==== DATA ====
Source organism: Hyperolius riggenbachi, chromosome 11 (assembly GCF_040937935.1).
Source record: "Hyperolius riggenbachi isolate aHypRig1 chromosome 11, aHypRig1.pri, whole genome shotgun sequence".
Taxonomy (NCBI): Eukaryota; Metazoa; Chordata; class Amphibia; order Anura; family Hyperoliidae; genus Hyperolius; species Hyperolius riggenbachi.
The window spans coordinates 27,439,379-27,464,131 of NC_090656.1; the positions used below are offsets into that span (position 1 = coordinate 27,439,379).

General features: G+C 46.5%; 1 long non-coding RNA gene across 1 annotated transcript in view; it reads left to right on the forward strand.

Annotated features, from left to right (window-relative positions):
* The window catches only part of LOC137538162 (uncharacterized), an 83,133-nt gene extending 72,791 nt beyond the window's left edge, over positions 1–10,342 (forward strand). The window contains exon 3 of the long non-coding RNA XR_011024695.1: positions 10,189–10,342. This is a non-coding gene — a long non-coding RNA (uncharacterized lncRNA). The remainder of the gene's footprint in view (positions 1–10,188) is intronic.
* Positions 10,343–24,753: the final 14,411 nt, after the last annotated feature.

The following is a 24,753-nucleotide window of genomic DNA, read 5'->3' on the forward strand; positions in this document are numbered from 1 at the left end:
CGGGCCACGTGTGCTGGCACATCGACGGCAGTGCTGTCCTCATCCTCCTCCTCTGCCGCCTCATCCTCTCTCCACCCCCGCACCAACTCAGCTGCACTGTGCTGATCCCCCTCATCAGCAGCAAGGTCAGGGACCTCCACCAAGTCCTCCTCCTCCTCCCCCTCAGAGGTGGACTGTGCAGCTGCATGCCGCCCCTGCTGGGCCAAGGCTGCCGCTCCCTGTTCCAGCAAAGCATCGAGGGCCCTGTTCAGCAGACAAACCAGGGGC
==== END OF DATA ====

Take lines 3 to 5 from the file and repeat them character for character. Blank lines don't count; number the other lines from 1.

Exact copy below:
Taxonomy (NCBI): Eukaryota; Metazoa; Chordata; class Amphibia; order Anura; family Hyperoliidae; genus Hyperolius; species Hyperolius riggenbachi.
The window spans coordinates 27,439,379-27,464,131 of NC_090656.1; the positions used below are offsets into that span (position 1 = coordinate 27,439,379).

General features: G+C 46.5%; 1 long non-coding RNA gene across 1 annotated transcript in view; it reads left to right on the forward strand.